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USC investigating charges that tutors did papers for football players

October 24, 1997

LOS ANGELES (AP) _ USC officials are investigating allegations that tutors composed and typed academic papers for Trojans football players.

``We appointed a faculty committee in early October to investigate charges made by a USC employee about academic and ethical improprieties,″ USC provost Lloyd Armstrong Jr. said Friday in a statement. ``That committee has been conducting a series of very thorough interviews and is about three-fourths of the way through the process.″

Armstrong said neither he nor athletic director Mike Garrett will comment on the findings until the investigation is complete.

``We take seriously any accusations made concerning issues of academic integrity and we’re doing everything in our power to see that all concerned have a fair hearing,″ Armstrong said.

Wide receiver Mike Bastianelli will not be allowed to play for the second game in a row this weekend because he admitted that Dr. Christopher Cairney, an employee of the university’s Student Athlete Academic Services, typed and composed part of a paper for him when Bastianelli was a freshman two years ago.

Cairney, who denies the allegations that he gave Bastianelli improper assistance, charged in a Sept. 2 memo to the USC athletic department oversight committee that tutors were providing too much help to football players and violating the ``spirit and the letter of the NCAA constitution.″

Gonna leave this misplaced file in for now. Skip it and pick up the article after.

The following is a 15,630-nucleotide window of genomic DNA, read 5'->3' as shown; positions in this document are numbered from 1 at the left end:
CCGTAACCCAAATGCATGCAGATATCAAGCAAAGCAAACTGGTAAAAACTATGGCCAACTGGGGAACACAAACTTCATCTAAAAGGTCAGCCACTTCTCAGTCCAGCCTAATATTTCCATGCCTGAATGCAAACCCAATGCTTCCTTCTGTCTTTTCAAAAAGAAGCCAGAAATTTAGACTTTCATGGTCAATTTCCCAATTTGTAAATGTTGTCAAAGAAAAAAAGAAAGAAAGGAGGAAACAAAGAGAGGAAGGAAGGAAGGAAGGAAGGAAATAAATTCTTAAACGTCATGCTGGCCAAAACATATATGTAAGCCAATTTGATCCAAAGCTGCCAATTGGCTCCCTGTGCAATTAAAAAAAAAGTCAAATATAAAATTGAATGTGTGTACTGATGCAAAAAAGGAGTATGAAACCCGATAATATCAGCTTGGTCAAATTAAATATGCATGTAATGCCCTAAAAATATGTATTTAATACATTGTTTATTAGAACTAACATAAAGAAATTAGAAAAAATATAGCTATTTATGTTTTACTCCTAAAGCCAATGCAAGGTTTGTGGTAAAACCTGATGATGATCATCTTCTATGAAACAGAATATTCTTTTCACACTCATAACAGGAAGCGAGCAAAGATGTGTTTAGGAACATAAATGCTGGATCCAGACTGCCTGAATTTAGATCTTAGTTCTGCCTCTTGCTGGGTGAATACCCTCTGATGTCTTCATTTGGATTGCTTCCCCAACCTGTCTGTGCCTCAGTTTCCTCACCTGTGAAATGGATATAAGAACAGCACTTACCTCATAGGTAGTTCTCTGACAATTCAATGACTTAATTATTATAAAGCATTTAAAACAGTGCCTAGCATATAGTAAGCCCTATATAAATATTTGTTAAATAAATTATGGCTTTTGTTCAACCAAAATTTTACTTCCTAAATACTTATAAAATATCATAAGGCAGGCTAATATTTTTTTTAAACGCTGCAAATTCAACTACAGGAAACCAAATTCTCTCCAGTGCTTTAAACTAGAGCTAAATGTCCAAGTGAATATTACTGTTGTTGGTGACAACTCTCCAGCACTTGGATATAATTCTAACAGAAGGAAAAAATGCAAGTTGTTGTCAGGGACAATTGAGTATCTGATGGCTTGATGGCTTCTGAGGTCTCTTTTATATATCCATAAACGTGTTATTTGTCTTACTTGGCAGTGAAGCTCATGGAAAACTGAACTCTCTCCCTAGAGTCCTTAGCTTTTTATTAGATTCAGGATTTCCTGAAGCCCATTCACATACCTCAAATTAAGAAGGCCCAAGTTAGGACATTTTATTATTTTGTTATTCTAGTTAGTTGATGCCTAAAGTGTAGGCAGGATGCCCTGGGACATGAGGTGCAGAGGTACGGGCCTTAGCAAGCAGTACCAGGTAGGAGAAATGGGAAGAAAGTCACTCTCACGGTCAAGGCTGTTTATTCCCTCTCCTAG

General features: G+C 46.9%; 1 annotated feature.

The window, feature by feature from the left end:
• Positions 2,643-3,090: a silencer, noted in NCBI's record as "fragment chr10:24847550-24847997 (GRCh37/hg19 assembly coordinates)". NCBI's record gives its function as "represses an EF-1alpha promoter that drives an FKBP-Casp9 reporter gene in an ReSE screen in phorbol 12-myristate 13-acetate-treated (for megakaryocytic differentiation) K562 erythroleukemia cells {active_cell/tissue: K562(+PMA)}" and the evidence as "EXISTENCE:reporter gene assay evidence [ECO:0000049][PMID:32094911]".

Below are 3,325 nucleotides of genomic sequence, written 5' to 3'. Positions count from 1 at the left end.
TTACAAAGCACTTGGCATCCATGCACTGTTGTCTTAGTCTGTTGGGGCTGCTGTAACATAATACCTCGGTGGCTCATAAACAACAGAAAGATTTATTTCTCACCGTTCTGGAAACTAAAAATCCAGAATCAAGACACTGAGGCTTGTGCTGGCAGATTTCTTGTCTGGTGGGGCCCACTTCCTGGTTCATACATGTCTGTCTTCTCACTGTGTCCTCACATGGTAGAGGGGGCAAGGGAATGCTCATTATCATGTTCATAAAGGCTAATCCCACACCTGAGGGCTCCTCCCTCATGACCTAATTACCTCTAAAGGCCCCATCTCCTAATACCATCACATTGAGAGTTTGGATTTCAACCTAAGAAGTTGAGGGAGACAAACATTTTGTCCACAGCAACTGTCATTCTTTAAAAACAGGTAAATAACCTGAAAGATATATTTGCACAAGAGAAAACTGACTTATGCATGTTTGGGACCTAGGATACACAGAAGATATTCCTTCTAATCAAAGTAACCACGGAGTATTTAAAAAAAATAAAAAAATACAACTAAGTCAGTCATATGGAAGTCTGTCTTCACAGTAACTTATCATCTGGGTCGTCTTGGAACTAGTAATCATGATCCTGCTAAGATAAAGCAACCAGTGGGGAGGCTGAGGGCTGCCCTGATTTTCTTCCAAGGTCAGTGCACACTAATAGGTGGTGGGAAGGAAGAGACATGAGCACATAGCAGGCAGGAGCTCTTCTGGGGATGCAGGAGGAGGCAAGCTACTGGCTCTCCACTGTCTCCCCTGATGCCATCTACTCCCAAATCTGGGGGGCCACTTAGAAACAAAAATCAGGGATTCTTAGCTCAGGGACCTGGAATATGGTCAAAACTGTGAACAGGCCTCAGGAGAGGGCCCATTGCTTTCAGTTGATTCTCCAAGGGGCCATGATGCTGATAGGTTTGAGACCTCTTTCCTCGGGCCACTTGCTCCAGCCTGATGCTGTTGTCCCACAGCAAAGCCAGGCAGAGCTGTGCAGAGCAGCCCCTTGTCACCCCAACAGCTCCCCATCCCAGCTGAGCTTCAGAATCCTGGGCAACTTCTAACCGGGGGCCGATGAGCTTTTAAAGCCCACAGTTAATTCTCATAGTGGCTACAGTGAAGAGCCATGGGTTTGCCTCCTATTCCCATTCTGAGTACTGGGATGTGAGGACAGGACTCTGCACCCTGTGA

Copies of the memo were obtained by both the Los Angeles Times and by The Associated Press.

Cairney, placed on paid administrative leave by the university on Sept. 8 for what he described as another departmental matter, said he considers the Bastinelli issue retaliation for the memo he wrote.

``My main concern is for Bastianelli. I don’t feel that he should be penalized for department infighting,″ Cairney said Friday. ``People are trying to fire salvos at me to protect their own jobs.

``If I hadn’t sent the memo, Bastianelli would be playing now and I feel really bad about that.″

In another memo obtained by the Times and also by The AP, tutor Noel Looney on Sept. 22 claimed he had seen tutors doing work for football players ``during the entire academic year of ’96-’97.″

``After Janice E. Henry (an advisement counselor in the SAAS) was authorized to provide advisement services restricted to student athletes that are in the football program, I have witnessed on several occasions that specific tutors that were hired and directed by Janice have been seen typing papers for USC student athletes that are participating in our football program,″ Looney wrote in the memo sent to Cairney and expressing support for Cairney’s allegations.

Henry did not immediately return a call to her office by The AP.

The USC investigation presently is an internal matter. The Pacific-10 Conference would become involved if it was determined that there were NCAA rules violations.

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